To write, or not to write? That's definitely the question, and it gives the whole book an anxious, guilty feeling.
The problem is, Rodrigo is worried that his higher social and economic status makes him unworthy to write: "I am a man who possesses more money than those who go hungry," he says, "and this makes me in some ways dishonest" (1.31). What he's worried about—and by extension, what Clarice Lispector is worried about—is that he's so privileged and cultured that he can't help imposing his own ideas onto Macabéa. Does she really feel the way he says she feels, or is that just the way he imagines she feels?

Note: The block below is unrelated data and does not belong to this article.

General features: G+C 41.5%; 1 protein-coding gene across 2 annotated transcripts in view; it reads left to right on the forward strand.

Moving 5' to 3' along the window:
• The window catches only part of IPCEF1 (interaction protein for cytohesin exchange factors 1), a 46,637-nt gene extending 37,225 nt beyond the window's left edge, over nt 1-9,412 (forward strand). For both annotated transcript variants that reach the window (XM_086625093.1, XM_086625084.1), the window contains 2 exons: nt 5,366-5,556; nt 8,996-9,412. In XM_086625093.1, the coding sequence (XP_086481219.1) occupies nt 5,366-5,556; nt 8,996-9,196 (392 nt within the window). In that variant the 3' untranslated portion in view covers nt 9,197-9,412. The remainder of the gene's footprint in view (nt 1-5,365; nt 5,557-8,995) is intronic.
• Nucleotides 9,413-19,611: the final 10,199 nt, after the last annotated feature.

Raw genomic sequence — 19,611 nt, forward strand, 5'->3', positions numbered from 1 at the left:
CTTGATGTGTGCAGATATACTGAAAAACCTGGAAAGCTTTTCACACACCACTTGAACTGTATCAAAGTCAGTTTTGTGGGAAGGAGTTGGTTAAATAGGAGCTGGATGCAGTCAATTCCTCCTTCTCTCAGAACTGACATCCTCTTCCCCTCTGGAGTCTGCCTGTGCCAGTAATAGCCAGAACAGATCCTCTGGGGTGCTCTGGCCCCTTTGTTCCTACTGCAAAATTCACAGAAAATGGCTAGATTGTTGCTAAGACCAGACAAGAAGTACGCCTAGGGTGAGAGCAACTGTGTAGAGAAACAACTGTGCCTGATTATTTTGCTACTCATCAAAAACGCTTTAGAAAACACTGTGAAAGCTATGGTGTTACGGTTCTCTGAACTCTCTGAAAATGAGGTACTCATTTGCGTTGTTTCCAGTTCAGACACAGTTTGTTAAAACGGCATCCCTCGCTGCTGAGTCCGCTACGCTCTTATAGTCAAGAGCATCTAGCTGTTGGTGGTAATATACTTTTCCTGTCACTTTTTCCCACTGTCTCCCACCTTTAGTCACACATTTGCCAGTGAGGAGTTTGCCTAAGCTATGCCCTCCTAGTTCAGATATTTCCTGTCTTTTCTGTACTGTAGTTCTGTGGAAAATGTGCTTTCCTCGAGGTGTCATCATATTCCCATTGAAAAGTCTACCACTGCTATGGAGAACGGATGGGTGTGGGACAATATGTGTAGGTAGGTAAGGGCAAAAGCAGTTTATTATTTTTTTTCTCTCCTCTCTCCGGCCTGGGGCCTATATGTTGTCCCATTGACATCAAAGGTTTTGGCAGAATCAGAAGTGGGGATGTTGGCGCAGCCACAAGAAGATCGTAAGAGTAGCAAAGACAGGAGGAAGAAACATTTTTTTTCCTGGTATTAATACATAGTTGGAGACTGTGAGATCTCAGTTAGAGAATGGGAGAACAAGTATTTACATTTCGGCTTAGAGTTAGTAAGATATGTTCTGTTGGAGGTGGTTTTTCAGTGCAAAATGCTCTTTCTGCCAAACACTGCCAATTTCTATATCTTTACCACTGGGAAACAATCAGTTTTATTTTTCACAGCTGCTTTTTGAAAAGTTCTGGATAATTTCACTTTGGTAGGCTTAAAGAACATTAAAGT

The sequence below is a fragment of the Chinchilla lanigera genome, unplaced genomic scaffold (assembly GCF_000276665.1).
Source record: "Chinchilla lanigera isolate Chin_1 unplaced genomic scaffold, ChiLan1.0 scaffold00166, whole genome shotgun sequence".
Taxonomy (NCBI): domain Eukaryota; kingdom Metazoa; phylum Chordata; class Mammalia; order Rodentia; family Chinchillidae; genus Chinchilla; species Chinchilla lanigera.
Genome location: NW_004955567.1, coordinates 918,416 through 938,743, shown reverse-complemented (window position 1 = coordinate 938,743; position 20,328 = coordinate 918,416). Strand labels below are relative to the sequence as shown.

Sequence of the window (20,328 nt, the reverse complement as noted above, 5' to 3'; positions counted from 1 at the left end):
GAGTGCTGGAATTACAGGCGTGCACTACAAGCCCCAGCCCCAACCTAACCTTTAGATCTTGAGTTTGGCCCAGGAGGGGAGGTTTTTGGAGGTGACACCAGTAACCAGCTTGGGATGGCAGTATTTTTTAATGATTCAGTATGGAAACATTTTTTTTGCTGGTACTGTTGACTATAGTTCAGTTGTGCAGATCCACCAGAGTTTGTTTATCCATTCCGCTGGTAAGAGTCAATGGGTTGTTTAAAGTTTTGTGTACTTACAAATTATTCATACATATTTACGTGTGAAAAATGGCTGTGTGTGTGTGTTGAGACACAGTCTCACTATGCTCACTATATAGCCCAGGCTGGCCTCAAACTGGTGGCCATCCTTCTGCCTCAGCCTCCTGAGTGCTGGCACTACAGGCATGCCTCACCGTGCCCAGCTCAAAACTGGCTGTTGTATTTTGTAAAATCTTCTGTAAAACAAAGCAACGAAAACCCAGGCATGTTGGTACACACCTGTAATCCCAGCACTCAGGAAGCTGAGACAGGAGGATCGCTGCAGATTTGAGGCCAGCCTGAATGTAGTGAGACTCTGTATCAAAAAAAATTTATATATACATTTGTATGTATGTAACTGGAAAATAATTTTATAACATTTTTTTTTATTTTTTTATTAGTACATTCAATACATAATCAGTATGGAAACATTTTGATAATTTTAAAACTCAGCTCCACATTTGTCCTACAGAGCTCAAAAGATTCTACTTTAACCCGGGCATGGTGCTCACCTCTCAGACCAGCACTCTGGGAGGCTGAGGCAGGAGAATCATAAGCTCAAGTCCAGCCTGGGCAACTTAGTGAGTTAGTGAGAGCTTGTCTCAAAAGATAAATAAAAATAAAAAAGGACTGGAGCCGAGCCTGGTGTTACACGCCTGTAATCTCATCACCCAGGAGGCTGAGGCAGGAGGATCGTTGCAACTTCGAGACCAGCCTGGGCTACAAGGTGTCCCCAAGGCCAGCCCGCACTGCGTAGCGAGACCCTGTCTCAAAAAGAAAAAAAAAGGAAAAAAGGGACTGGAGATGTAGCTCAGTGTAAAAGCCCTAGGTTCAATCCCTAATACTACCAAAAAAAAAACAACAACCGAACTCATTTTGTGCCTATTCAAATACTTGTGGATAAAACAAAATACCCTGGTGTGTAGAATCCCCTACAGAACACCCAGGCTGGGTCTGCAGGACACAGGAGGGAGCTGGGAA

At the same time, the narrator speaks with a sympathetic voice. Although he tries to stay detached, he ends up identifying so much with Macabéa that he "tremble[s] just like her" (3.66). At times this empathy even becomes loving, as when he describes her beautifully dying, vomiting up a "star with a thousand pointed rays."
Yeah, did we mention this is a complex book?